Let us learn about food security in India Since the advent of the Green revolution in the early-.70s, the country has avoided famine even during adverse weather conditions. India has become self-sufficient in foodgrains during the last thirty years because of a variety of crops grown all over the country.
The availability of foodgrains (even in adverse weather conditions or otherwise) at the country level has further been ensured with a carefully designed food security system by the government. If you carefully look at the graph, you can see that the country’s foodgrain production has risen from 1970-71 from 100 million tones to almost 200 million tones mark in the year 2000-2001
This system has two components:
(a) Buffer stock
(b) Public Distribution System
What is Buffer stock?
Buffer Stock is the stock of foodgrains, namely wheat and rice procured by the government through the Food Corporation of India (FCI). The FCI purchases wheat and rice from the farmers in states where there is surplus production. The farmers are paid a pre-announced price for their crops.
This price is called Minimum Support Price. The MSP is declared by the government every year before the sowing season to provide incentives to the farmers for raising the production of these crops.
The purchased food grains are stored in granaries. Do you know why this buffer stock is created by the government? This is done to distribute foodgrains in the deficit areas and among the poorer strata of society at a price lower than the market price also known as Issue Price. This also helps resolve the problem of shortage of food during adverse weather conditions or during periods of calamity.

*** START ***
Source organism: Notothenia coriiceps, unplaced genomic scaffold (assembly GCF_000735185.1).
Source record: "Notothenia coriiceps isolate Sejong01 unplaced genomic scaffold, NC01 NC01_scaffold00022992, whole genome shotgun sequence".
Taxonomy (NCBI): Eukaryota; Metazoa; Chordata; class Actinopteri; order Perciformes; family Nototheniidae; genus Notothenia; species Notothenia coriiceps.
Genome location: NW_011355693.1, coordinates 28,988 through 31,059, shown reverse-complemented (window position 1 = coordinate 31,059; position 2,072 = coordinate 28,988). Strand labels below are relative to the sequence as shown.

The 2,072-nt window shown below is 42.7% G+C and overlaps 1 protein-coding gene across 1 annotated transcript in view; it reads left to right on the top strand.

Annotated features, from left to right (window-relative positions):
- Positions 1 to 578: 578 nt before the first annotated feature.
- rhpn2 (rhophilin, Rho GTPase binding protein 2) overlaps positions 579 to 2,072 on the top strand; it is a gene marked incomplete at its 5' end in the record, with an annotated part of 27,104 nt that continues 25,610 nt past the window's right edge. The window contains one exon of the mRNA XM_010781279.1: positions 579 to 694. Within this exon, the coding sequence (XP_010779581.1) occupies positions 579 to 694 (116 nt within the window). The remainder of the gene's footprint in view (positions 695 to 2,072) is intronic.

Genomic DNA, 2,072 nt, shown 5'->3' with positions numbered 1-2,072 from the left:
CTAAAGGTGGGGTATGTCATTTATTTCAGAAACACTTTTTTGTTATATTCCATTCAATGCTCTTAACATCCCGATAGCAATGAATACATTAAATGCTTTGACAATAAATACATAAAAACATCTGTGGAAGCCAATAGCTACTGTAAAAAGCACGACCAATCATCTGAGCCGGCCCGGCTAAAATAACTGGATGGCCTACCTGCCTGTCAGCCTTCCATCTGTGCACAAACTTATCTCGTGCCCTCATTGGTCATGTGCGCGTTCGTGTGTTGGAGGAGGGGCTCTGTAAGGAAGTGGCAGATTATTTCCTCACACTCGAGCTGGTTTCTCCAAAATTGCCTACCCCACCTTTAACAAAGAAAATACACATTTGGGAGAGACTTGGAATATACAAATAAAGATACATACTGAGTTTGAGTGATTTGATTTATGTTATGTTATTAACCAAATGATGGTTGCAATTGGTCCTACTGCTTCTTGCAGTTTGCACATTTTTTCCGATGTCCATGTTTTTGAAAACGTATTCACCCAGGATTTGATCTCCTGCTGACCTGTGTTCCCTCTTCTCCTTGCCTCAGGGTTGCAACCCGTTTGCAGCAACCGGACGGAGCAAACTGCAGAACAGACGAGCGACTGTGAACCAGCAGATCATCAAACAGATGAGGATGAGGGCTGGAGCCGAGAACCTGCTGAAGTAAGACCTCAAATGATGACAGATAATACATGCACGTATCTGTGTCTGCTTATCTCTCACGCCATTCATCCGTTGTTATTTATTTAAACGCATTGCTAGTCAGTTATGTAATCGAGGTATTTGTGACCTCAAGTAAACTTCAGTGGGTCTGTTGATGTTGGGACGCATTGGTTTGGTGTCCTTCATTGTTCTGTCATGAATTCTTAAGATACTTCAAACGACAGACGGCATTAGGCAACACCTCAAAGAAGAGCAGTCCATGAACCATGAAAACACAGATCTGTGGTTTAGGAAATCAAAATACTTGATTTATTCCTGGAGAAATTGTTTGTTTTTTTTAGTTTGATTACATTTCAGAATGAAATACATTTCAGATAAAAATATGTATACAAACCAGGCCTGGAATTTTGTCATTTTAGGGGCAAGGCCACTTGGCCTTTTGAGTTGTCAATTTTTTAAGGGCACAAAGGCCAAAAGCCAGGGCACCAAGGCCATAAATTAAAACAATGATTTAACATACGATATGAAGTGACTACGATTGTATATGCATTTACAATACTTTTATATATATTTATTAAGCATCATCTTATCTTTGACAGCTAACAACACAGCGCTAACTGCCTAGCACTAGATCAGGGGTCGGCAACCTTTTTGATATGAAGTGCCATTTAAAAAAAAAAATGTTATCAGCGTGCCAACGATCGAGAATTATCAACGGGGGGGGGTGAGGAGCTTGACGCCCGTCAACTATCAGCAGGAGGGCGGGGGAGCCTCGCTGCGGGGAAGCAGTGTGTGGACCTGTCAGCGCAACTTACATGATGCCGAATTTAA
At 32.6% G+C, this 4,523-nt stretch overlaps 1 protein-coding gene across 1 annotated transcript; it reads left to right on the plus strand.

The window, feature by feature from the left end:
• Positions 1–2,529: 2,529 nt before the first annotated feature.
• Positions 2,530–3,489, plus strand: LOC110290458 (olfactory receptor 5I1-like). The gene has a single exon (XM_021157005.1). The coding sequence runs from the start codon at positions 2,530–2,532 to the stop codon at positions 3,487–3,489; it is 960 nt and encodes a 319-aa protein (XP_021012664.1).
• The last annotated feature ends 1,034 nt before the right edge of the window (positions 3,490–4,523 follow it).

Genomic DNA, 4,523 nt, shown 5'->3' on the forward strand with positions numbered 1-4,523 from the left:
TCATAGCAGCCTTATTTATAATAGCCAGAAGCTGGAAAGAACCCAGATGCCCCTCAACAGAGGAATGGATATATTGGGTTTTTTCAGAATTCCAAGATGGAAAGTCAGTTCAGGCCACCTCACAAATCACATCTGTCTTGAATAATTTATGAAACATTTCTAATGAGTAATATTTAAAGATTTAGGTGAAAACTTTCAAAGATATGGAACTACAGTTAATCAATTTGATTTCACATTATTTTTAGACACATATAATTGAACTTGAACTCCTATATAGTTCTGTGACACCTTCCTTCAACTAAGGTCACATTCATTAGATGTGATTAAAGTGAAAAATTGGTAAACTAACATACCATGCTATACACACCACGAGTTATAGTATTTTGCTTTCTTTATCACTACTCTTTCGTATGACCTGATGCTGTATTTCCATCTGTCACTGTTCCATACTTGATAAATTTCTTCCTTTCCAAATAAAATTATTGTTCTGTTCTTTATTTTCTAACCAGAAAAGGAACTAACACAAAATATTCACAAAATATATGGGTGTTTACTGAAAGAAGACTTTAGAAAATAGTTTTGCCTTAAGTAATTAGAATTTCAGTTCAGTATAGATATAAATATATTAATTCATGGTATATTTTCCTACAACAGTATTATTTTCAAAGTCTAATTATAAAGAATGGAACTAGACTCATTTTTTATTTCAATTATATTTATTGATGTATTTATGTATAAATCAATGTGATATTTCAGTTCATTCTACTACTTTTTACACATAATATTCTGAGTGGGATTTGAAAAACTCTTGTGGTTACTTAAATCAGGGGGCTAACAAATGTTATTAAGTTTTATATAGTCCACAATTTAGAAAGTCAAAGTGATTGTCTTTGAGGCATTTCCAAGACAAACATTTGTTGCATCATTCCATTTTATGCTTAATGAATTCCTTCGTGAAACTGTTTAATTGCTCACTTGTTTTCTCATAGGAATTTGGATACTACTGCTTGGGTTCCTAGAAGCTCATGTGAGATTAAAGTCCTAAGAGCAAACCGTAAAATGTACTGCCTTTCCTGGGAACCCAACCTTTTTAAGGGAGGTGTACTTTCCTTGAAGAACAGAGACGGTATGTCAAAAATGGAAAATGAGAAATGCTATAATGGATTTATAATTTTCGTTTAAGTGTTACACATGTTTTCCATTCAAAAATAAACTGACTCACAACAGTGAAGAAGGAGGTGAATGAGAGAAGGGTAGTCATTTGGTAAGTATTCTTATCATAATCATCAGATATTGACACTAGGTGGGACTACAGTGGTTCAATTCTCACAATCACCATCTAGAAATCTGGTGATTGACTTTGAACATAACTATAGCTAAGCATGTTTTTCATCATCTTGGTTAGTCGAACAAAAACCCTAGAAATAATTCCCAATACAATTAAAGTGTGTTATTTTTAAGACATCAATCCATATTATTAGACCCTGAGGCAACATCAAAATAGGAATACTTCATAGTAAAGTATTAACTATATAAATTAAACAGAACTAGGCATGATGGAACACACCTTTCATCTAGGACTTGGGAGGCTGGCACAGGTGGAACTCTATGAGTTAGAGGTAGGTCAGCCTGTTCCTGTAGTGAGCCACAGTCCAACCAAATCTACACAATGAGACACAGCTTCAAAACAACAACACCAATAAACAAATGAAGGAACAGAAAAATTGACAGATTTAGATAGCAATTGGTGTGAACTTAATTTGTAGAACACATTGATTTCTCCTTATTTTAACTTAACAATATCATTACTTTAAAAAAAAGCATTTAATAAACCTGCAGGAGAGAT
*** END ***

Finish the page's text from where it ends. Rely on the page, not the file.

What is the Public Distribution System?
The food procured by the FCI is distributed through government-regulated ration shops among the poorer section of the society. This is called the public distribution system (PDS). Ration shops are now present in most localities, villages, towns, and cities.
There are about 4.6 lakh ration shops all over the country. Ration shops also known as Fair Price Shops keep stock of foodgrains, sugar, kerosene oil for cooking.
These items are sold to people at a price lower than the market price. Any family with a ration card* can buy a stipulated amount of these items (e.g. 35 kg of grains, 5 liters of kerosene, 5 kgs of sugar, etc.) every month from the nearby ration shop. The introduction of Rationing in India dates back to the 1940s against the backdrop of the Bengal famine.
The rationing system was revived in the wake of an acute food shortage during the 1960s, prior to the Green Revolution. In the wake of the high incidence of poverty levels, as reported by the NSSO in the mid-1970s, three important food intervention programs were introduced:
Public Distribution System (PDS) for food grains (in existence earlier but strengthened thereafter); Integrated Child Development Services (ICDS) (introduced in 1975 on an experimental basis) and Food-for-Work (FFW) (introduced in 1977.78). Over the years, several new programs have been launched and some have been restructured with the growing experience of administering the programs.
At present, there are several Poverty Alleviation Programmes (PAPs), mostly in rural areas, which have an explicit food component also. While some of the programs such as PDS, mid-day meals, etc. are exclusively food security programs, most of the PAPs also enhance food security. Employment programs greatly contribute to food security in India by increasing the income of the poor.